These observations imply  that male to female transgenderism may be motivated by exhibitionistic personality traits.

Another possibility for transgenderism is that the transgender person is gay but cannot accept this aspect of his/her identity. Becoming the other sex gets rid of this conflict. 

I have wondered why at this point in history transgenderism, which is a phenomenon for approximately three tenths of one percent of the population, has become a flashpoint. I found out from a New York Times article that the Obama administration was prompted to put forth decrees about transgenderism after receiving requests for guidance from high school principals and also because a gay advocacy group pressured the Obama administration. It's interesting that gay rights groups for decades promoted self-acceptance for gay and lesbian persons but now are promoting the idea that people who don't accept their own bodies are displaying an intrinsic identity.

I have wondered if some female to male transgenders are lesbians who are the "dominant" partner in a BDSM relationship and have figured out that having a more masculine body makes it easier to dominate someone.

Carl Jung, the famous psychoanalyst who studied personality, had a dim view of transgender persons. Jung believed that all men had an inner feminine identity that he called the "anima" and all women have an inner masculine identity called the "animus." Jung believed it was important for persons to accept their inner "male" or "female" in order to be mentally healthy. But is it possible that some persons cannot tolerate this ambiguity and fluidity and instead need  a more rigid construct of their gender identity?  Rigid, either/or thinking is found among people with a condition called Borderline Personality Disorder. People with BPD (coincidentally?) also tend to have identity issues.

There are many unanswered questions around the phenomenon of transgenderism. But there is one aspect of transgenderism that is not open to question, and that is the fact that transgender persons have high rates of suicide. Will allowing them to use the public restrooms of their choice cut down on their suicide rate? I don't think that it will. I think instead that encouraging them to seek counseling is probably more likely to lead to better mental health. But in 25 years no transgender person has ever appeared in my practice--why would they? If someone believes his problem is that he was born into the wrong body, psychotherapy doesn't change that. The current propaganda about transgenderism may in fact be discouraging transgender persons from going to psychotherapy. Depression and other disorders may be untreated in transgender persons because they are being encouraged to view all their problems as stemming from being "born into the wrong body."

Some research studies in the past have found that many people who undergo cosmetic surgery--for example, surgery to increase breast size, nose jobs or face lifts--had unrealistic expectations that it would improve their lives. Their mental health did not improve from their cosmetic surgery. All the data on the outcome of "gender reassignment surgery" (now sometimes called "gender confirmation surgery") isn't in. But most MtF transgender persons never in fact have "sex change" surgery, and this adds evidence to the proposition that they do not really want to be "women" in the manner that most women would describe themselves.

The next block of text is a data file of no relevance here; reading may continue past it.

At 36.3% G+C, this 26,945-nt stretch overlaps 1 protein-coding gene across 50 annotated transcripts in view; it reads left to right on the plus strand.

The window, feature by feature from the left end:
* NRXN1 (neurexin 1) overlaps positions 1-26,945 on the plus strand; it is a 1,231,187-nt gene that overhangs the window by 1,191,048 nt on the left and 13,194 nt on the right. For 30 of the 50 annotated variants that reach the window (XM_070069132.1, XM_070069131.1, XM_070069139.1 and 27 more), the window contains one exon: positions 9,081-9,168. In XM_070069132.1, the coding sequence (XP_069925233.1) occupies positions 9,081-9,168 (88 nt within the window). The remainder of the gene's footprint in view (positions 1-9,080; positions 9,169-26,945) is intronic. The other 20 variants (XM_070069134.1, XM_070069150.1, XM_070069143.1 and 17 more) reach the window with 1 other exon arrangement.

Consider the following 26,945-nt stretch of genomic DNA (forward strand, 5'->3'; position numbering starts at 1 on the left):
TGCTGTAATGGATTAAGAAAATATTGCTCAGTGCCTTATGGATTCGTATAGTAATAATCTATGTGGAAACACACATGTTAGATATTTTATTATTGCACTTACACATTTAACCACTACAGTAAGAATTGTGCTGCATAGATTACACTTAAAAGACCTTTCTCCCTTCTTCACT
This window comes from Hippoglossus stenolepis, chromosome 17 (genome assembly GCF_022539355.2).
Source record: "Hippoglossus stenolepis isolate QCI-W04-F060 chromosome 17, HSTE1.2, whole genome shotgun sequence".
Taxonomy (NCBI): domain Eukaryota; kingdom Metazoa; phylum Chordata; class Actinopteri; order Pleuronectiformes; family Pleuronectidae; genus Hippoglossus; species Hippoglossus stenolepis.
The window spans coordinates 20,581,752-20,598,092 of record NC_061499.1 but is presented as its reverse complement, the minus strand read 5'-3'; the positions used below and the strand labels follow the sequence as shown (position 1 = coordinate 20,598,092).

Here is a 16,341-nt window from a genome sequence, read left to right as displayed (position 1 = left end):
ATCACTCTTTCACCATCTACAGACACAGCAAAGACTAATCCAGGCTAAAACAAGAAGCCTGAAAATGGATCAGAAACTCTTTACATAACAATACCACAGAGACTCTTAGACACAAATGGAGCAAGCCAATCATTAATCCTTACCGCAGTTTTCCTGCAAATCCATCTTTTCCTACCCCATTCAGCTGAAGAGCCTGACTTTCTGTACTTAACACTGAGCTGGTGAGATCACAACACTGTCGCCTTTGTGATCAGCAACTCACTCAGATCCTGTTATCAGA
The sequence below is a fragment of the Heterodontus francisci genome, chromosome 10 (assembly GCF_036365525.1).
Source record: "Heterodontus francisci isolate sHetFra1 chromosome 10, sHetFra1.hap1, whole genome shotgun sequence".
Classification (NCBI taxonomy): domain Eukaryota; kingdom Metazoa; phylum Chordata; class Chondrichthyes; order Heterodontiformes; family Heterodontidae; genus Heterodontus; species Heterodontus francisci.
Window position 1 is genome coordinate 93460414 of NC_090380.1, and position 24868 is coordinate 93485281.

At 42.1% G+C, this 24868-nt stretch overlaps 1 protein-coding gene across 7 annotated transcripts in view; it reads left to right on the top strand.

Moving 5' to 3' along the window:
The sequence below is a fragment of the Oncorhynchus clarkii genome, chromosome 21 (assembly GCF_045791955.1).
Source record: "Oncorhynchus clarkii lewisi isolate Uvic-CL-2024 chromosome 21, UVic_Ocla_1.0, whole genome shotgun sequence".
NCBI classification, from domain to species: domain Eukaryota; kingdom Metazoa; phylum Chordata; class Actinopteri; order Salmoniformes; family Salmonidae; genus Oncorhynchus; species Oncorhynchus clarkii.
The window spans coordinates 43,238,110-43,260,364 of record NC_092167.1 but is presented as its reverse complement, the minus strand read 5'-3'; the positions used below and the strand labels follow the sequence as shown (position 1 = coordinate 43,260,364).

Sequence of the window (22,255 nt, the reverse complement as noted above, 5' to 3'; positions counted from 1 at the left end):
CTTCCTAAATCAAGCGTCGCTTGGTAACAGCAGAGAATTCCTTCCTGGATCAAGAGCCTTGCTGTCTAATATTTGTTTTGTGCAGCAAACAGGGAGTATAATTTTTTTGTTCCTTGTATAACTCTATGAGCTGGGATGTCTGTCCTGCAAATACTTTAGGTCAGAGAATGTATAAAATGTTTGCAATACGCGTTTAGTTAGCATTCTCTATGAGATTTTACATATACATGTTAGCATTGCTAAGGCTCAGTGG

It occured to me while thinking about this that I have come across transgenderism in my career, just not in my clinical practice. I've encountered transgenderism in my consulting work in psychiatric hospitals. In one case, a man who was receiving hormone treatments to "become" female was admitted to a hospital with a serious mood disorder and self-harm. Three weeks into his hospitalization he wasn't getting better; he was getting worse.  A consulting doctor was called in, and without even a discussion with the attending psychiatrist, the consulting doctor wrote an order discontinuing the hormone treatment that the attending psychiatrist had simply continued from the patient's outpatient gender change treatment. The consulting doctor then wrote a lengthy note in the patient's chart describing how the prescribed hormones were contraindicated for the patient's psychiatric condition and were almost certainly exacerbating the mood disorder.
The negative mental effects of excessive female hormones are well known, and male-to-female transgenders take enormous dosages of female hormones--why did the admitting psychiatrist and then the attending psychiatrist continue these medications? Perhaps because we are living in a cultural climate in which the promotion of an ideology surrounding transgenderism  trumps the mental health of actual transgender persons.

We need to use common sense and we need to do further research on what and who transgender persons are and what type of help they need to diminish their high rate of suicide.

ADDENDUM Oct. 1: I found this fascinating (lengthy) blog post from another therapist. She works with teens with gender dysphoria:
https://4thwavenow.com/2016/09/25/layers-of-meaning-a-jungian-analyst-questions-the-identity-model-for-trans-identified-youth/

Thursday, June 30, 2016

Truth v. Fads Part II: Online Reviews and Psychiatry